The Work From Home (WFH) lifestyle has become the norm since March of last year (2020). Sure, there was already a small percentage of employees who were working from home, either full-time or part-time. Yet, it was a shock to those who are used to going to the office every day.
Most of those thought this would be a short-term assignment, that it would be just a matter of a few months before we’d all head back to our traditional work environment that included offices, cubicles, and meeting rooms. Yet, here we are, a year later, wondering when we will be back to “business as usual.”
Well, this is the new “business as usual.” Maybe it won’t stay exactly as it is today, but it’s definitely not going back to the way it was pre-COVID-19. While some employees who were thrust into WFH have not only adapted, but also thrived, others have been impatiently waiting for their chance to get back to the office where they can collaborate and socialize with their colleagues.
The businesses these employees worked for also experienced what employees have gone through. Some businesses have embraced their new WFH culture, while others can’t wait to bring everyone back in.
The traditional work environment is in an office building. Breaking tradition, even partially, requires more than just deciding, “Hey everyone, we’re shutting down our offices. You are now all working from home.” You can’t expect everyone to just “get used to it.” As leaders and managers of a WFH workforce, we must create a culture that keeps employees engaged.
I recently connected with Gal Rimon, Founder and CEO at Centrical, a company specializing in employee engagement and performance. We discussed many different ways to get WFH employees, especially those that were thrown into the WFH culture, to feel great about their new situation.
Here are five ways to help WFH employees love their jobs and the company they work for.
Remote employees need to know they are doing a good job. It’s easy to pick up on feelings and emotions when you’re face-to-face, working with people every day in the same building. The manager that smiles at you throughout the day, for instance, is validating your great work.
WFH employees need to know they are doing well and are appreciated for their work. It could be a one-on-one video conversation, a handwritten note (which is very powerful), or a video email thanking the employee for a well-done job.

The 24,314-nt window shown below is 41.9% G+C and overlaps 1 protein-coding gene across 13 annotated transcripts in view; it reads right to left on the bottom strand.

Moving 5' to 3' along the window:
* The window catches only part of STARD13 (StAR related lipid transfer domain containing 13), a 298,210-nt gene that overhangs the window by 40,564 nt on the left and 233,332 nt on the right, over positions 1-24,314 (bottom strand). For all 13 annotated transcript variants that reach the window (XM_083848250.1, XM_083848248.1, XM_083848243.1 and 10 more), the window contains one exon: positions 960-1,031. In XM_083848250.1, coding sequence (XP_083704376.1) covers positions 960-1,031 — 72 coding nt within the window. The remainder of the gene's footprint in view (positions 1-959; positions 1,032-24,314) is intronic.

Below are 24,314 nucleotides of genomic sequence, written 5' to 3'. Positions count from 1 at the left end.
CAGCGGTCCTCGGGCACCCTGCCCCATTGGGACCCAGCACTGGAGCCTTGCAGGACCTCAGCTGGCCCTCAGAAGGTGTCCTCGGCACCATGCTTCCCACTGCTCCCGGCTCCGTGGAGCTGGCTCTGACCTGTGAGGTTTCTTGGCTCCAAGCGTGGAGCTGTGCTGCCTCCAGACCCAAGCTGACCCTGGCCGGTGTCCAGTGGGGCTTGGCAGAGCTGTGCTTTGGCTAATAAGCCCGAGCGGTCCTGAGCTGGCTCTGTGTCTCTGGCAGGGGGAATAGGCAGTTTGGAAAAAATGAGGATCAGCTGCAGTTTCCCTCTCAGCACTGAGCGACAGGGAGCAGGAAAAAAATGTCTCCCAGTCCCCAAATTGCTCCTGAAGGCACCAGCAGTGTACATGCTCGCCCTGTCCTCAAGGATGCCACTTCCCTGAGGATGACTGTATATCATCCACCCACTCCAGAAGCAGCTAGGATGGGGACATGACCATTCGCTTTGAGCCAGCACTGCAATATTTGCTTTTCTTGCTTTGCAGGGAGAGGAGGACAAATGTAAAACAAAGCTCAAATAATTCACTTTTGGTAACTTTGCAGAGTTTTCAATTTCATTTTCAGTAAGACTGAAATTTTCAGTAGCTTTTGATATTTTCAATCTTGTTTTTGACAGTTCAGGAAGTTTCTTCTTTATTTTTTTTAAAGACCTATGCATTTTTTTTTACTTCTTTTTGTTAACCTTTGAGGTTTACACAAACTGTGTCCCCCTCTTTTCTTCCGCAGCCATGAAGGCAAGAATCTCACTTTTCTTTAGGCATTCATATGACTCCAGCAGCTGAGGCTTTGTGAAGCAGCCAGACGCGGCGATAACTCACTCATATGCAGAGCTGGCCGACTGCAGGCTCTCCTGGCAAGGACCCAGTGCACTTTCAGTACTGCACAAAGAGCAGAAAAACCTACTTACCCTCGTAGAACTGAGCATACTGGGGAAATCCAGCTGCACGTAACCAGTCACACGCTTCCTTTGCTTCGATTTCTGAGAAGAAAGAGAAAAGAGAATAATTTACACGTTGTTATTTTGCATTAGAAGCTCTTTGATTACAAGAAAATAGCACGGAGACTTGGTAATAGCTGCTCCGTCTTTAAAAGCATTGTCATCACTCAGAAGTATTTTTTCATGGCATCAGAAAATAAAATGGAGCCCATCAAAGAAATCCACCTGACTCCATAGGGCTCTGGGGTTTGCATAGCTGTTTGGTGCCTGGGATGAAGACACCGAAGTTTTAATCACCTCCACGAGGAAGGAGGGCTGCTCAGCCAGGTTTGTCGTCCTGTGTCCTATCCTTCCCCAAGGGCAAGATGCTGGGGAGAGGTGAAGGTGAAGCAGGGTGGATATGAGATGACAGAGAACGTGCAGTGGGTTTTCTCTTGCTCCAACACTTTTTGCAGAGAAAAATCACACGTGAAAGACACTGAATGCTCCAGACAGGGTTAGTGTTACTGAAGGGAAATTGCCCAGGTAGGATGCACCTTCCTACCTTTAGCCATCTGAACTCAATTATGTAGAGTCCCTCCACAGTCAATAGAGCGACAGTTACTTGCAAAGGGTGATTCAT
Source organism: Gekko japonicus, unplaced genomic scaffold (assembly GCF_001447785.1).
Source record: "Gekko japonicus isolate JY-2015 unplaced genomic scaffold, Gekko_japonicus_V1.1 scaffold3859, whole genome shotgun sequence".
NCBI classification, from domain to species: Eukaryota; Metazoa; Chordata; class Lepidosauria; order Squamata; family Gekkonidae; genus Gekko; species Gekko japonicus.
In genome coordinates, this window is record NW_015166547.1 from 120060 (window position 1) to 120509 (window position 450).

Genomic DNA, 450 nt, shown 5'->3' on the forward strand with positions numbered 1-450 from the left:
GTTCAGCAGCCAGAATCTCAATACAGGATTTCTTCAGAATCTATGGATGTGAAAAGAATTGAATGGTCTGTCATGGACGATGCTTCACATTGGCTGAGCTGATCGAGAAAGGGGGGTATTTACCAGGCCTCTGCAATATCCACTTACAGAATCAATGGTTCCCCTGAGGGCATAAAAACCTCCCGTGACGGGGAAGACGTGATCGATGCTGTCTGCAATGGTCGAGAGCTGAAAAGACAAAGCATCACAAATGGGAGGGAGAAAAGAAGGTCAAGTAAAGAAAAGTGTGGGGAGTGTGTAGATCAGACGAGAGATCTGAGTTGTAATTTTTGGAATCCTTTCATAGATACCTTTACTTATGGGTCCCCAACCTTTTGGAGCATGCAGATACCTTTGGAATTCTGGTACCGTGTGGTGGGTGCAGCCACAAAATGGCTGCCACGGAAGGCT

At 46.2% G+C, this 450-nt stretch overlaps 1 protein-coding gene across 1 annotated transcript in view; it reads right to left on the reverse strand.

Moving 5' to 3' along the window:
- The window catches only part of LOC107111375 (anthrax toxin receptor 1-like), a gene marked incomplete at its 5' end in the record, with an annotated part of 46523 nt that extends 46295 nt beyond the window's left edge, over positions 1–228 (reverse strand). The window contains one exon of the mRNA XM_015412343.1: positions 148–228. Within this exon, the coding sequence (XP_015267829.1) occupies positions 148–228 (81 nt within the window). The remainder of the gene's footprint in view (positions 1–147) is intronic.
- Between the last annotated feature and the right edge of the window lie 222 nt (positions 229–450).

With new employees, engage with them before they even start the job. The proper welcome – before their first day – sends a positive message. You can send a welcome box filled with company swag or have peers reach out to welcome them.
Remember, they aren’t going to have a typical onboarding where they may be given a tour and introduced to their new colleagues. Working from home takes a little more effort to get new employees properly engaged.
Motivation comes in many forms. WFH employees need a sense of security. One of the ways to do that is to train for future opportunities in the company. They must know there is a path for advancement, or at least an opportunity to learn.
What skills are you training them for that will help them grow and be more effective at their current and future roles? Employees love knowing there is an opportunity for them to grow and be more successful within the organization.
Humans are social people. Most of us would rather be together than apart. Create opportunities for WFH employees to connect with each other outside of work-related meetings. Virtual happy hours and virtual game nights are ways to get the WFH virtual workforce to bond.
One of the favorite ideas we implemented at our company when everyone was virtual was a daily funny YouTube video shown at the end of our mid-day meeting. Everyone looked forward to sharing some laughs. As in Humor (not Human) Resource, we appointed the HR director to help us have our daily laugh.
The best managers are great coaches. Leaders need to engage with their WFH employees properly. Be it in a group setting or one-on-one; a good coaching session can create fulfillment and confidence for the employee. Showing employees that you notice their work can create a sense of pride. Praise wins, big and small, for individuals and groups.
In the next few years, we can expect to see more and more employees heading back to the traditional office environment. But it won’t get back to levels prior to the pandemic.
“Most research indicates that about 20% of employees will continue to work from home continuously post-pandemic,” Rimon said. “It’s a big part of the future of work and, as such, requires a WFH-forms of employee engagement, training, and performance management. Doing that will result in employees excelling at their jobs, their customers having an amazingly positive experience, and their company enjoying real success.”
This article has been reprinted with permission from Shep Hyken’s Forbes’ page.